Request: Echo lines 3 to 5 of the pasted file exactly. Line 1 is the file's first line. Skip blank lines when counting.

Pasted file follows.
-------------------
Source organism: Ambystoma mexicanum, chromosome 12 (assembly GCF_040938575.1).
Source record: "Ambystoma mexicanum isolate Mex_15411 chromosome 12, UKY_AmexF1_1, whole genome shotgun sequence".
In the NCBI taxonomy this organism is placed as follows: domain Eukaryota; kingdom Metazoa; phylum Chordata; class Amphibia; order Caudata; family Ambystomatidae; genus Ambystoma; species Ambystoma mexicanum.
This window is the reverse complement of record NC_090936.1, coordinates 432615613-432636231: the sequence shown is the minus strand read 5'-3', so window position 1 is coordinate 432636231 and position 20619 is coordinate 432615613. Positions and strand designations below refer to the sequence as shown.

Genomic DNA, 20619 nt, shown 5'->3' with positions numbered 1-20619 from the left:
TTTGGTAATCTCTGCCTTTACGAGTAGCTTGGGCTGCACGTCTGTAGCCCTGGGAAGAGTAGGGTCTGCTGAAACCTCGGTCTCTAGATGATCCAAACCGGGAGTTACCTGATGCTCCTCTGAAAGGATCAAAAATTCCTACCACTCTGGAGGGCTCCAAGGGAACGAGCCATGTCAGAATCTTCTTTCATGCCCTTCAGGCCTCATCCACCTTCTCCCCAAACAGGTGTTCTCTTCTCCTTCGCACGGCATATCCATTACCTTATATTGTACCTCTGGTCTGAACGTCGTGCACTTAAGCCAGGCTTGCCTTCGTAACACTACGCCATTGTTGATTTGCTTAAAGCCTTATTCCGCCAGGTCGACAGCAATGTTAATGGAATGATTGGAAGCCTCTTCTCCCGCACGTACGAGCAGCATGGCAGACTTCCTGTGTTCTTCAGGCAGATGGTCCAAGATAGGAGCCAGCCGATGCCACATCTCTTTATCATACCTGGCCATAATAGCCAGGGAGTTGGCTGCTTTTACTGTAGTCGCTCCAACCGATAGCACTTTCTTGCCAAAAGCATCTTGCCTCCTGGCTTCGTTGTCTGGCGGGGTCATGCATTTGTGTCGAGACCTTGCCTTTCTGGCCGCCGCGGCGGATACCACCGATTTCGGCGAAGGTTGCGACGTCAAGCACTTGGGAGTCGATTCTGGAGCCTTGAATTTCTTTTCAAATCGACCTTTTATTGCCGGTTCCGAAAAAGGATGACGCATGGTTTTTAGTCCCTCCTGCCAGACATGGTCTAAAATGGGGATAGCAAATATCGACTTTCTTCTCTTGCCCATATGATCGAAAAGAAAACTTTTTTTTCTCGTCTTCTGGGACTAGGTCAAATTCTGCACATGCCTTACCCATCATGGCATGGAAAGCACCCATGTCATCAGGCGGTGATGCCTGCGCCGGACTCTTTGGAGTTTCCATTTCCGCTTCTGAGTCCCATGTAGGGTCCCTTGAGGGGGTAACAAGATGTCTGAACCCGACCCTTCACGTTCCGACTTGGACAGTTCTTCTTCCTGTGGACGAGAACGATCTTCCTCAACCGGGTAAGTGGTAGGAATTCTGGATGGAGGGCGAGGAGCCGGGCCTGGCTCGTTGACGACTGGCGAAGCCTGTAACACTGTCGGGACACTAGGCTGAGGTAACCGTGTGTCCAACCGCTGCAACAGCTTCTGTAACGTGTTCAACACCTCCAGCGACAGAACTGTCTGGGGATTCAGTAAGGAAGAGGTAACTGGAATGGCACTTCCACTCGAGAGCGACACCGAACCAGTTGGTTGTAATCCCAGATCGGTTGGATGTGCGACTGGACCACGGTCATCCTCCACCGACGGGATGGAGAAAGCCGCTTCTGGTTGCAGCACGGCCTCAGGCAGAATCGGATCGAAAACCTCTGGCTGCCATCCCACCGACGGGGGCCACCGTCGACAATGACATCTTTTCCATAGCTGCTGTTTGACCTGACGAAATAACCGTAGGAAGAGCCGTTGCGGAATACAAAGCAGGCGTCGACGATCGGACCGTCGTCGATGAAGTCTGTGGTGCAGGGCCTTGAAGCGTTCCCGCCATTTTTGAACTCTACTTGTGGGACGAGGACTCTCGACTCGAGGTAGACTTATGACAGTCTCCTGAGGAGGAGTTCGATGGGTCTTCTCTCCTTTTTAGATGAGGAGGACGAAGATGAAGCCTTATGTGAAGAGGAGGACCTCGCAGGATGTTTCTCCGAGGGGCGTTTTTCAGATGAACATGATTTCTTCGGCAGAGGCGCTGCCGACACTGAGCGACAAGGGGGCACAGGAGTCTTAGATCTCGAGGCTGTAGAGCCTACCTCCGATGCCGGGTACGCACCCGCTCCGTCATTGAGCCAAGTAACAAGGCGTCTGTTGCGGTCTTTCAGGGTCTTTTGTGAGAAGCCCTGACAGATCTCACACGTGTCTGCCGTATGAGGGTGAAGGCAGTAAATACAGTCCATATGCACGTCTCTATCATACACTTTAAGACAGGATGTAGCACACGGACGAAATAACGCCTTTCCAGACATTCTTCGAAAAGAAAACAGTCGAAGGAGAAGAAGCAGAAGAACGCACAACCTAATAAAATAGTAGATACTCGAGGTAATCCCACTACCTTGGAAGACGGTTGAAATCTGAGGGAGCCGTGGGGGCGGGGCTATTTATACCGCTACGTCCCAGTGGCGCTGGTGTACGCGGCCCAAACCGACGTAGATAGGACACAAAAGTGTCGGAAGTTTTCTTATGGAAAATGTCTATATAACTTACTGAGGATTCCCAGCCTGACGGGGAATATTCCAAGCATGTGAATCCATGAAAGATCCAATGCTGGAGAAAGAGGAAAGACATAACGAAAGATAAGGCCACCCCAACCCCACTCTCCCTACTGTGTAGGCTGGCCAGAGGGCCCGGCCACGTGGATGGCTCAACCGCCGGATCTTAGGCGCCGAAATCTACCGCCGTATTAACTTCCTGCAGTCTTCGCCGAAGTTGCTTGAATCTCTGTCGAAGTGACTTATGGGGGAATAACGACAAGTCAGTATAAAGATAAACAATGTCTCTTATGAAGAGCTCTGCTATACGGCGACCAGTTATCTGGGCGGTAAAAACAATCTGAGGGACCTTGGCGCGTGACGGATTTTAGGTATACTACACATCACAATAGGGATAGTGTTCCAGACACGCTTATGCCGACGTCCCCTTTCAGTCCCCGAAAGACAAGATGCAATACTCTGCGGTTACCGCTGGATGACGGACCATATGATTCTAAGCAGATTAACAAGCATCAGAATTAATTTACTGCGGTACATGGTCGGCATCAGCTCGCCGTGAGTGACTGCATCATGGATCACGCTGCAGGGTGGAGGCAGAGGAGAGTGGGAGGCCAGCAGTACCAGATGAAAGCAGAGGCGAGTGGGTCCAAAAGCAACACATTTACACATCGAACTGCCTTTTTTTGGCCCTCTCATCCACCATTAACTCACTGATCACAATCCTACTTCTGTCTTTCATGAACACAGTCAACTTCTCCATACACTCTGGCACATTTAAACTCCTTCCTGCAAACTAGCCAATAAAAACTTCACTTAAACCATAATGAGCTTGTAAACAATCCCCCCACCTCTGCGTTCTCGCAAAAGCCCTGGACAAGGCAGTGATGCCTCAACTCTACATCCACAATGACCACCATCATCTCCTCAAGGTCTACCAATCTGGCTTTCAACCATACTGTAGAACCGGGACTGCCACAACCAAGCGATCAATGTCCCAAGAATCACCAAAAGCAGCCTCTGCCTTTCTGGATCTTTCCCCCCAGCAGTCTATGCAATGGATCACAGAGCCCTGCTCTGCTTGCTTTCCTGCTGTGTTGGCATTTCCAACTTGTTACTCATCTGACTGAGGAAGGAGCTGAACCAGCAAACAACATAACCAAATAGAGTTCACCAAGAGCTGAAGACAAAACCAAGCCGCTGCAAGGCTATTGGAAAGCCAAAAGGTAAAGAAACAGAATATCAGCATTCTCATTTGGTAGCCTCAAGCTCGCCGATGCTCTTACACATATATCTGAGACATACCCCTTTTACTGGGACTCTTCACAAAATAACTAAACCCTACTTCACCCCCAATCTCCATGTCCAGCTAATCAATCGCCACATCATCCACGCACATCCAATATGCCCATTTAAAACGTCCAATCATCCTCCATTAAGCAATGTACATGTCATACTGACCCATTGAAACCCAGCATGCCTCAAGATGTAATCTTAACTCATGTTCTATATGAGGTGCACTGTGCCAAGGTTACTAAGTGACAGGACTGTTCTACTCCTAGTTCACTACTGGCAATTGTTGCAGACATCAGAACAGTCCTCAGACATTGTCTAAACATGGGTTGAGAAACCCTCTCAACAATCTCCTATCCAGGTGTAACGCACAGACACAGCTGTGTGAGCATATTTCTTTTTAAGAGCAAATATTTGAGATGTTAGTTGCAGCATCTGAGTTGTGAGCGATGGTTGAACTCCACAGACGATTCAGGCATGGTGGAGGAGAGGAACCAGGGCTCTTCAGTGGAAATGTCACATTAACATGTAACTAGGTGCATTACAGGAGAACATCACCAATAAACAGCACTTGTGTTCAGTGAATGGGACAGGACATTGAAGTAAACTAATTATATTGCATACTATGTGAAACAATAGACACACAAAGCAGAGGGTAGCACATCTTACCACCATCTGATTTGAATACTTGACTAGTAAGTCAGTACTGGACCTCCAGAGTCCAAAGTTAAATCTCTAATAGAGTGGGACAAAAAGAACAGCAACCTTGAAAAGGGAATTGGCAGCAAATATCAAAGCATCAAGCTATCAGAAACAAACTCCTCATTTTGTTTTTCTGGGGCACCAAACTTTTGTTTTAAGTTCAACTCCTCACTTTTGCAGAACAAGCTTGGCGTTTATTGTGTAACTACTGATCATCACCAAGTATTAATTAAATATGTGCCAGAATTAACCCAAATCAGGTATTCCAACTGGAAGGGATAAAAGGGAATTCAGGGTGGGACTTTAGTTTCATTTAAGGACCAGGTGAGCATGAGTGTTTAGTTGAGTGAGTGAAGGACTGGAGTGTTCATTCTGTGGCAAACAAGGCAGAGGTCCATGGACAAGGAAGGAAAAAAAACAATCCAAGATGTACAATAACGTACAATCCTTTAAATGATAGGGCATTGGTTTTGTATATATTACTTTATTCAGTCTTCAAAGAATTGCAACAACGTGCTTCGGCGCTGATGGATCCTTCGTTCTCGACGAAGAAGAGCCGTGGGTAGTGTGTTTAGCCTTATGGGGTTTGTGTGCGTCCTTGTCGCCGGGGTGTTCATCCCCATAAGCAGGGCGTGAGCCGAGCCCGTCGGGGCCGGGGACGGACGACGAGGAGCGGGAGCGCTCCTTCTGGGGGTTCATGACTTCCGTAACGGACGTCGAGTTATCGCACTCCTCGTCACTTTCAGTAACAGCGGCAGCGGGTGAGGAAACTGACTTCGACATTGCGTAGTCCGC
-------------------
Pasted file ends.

In the NCBI taxonomy this organism is placed as follows: domain Eukaryota; kingdom Metazoa; phylum Chordata; class Amphibia; order Caudata; family Ambystomatidae; genus Ambystoma; species Ambystoma mexicanum.
This window is the reverse complement of record NC_090936.1, coordinates 432615613-432636231: the sequence shown is the minus strand read 5'-3', so window position 1 is coordinate 432636231 and position 20619 is coordinate 432615613. Positions and strand designations below refer to the sequence as shown.

Genomic DNA, 20619 nt, shown 5'->3' with positions numbered 1-20619 from the left: